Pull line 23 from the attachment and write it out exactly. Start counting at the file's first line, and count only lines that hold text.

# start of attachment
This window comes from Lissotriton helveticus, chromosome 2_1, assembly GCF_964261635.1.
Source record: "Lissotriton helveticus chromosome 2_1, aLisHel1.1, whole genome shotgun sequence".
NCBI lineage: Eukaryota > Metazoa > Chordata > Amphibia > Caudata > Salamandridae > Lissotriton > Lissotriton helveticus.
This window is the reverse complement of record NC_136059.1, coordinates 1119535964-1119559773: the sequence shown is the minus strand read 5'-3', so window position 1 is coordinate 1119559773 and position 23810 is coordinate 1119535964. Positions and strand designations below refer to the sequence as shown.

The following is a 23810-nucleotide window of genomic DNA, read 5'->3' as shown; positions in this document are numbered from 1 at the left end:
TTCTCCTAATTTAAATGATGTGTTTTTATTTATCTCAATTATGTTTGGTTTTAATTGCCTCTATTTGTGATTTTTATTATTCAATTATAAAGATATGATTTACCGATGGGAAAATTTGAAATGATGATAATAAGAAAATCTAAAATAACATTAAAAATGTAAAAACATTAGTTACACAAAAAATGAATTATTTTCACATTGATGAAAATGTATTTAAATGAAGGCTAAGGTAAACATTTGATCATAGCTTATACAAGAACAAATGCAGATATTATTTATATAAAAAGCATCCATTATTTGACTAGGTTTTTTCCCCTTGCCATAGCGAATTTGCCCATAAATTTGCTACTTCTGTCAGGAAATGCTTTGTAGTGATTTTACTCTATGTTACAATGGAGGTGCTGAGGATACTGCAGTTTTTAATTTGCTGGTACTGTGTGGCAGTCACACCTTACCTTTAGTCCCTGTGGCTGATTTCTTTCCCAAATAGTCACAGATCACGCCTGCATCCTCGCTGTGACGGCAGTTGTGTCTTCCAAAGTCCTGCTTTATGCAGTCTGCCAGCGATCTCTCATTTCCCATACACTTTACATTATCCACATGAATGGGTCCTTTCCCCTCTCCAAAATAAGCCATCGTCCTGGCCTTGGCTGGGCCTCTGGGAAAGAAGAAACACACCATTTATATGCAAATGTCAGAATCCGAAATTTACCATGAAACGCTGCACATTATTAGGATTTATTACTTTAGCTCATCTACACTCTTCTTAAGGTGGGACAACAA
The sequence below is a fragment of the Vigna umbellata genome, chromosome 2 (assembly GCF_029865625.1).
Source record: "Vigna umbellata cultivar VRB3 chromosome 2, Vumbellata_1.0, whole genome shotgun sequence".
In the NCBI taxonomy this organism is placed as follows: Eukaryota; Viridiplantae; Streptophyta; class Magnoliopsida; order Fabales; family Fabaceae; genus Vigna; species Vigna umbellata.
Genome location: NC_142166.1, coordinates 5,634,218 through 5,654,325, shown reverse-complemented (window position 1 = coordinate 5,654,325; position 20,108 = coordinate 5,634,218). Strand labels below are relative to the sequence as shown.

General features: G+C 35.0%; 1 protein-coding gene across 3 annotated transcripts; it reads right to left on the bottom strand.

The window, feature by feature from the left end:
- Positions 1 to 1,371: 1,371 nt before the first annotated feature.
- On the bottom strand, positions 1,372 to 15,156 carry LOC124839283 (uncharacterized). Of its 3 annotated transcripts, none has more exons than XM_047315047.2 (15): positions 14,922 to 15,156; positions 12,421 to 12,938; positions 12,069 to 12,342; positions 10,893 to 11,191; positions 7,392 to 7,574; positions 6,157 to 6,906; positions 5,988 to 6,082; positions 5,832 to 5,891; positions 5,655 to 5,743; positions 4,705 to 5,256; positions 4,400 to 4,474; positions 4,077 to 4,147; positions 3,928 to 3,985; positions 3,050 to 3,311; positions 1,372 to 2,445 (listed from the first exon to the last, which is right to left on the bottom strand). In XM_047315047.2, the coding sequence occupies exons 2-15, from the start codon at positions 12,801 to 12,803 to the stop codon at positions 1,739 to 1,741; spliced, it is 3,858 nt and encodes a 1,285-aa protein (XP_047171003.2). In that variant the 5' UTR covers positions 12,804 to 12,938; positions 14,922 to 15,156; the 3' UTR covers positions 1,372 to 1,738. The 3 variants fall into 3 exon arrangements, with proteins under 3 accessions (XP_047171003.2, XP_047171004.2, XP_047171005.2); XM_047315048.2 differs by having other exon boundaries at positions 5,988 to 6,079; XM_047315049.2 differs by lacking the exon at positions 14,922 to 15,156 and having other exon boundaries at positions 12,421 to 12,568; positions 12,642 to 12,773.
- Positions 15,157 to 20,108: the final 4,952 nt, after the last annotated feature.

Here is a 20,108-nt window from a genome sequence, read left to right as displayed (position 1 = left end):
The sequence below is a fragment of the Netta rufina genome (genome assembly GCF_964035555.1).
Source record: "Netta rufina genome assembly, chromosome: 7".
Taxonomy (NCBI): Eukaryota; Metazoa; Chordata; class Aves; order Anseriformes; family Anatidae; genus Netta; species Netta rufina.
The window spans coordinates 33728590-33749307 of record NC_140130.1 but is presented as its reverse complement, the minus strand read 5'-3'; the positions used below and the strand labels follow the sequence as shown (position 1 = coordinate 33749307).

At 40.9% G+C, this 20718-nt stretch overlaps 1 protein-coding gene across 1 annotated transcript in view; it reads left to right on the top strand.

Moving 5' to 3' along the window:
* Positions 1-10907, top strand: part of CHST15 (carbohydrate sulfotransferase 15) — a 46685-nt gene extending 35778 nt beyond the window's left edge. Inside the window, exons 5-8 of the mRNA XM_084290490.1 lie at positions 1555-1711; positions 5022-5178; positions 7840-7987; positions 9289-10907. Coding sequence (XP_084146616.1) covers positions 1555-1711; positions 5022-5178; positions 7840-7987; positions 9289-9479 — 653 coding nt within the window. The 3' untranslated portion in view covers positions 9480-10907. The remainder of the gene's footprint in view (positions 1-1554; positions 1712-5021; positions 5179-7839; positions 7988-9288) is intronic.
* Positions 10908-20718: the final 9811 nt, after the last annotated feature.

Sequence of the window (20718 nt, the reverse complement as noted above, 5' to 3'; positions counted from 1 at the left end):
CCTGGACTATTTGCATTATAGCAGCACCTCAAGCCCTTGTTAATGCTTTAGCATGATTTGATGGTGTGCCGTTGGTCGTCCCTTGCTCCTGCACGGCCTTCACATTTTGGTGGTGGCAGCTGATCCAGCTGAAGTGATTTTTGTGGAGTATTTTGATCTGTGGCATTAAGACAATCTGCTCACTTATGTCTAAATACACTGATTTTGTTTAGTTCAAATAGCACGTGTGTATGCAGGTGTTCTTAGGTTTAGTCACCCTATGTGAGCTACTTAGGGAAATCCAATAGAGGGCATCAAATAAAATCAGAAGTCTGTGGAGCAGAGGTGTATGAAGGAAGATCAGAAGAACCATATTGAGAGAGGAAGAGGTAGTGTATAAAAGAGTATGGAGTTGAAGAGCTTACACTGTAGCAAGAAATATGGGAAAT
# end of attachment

* Positions 1-10907, top strand: part of CHST15 (carbohydrate sulfotransferase 15) — a 46685-nt gene extending 35778 nt beyond the window's left edge. Inside the window, exons 5-8 of the mRNA XM_084290490.1 lie at positions 1555-1711; positions 5022-5178; positions 7840-7987; positions 9289-10907. Coding sequence (XP_084146616.1) covers positions 1555-1711; positions 5022-5178; positions 7840-7987; positions 9289-9479 — 653 coding nt within the window. The 3' untranslated portion in view covers positions 9480-10907. The remainder of the gene's footprint in view (positions 1-1554; positions 1712-5021; positions 5179-7839; positions 7988-9288) is intronic.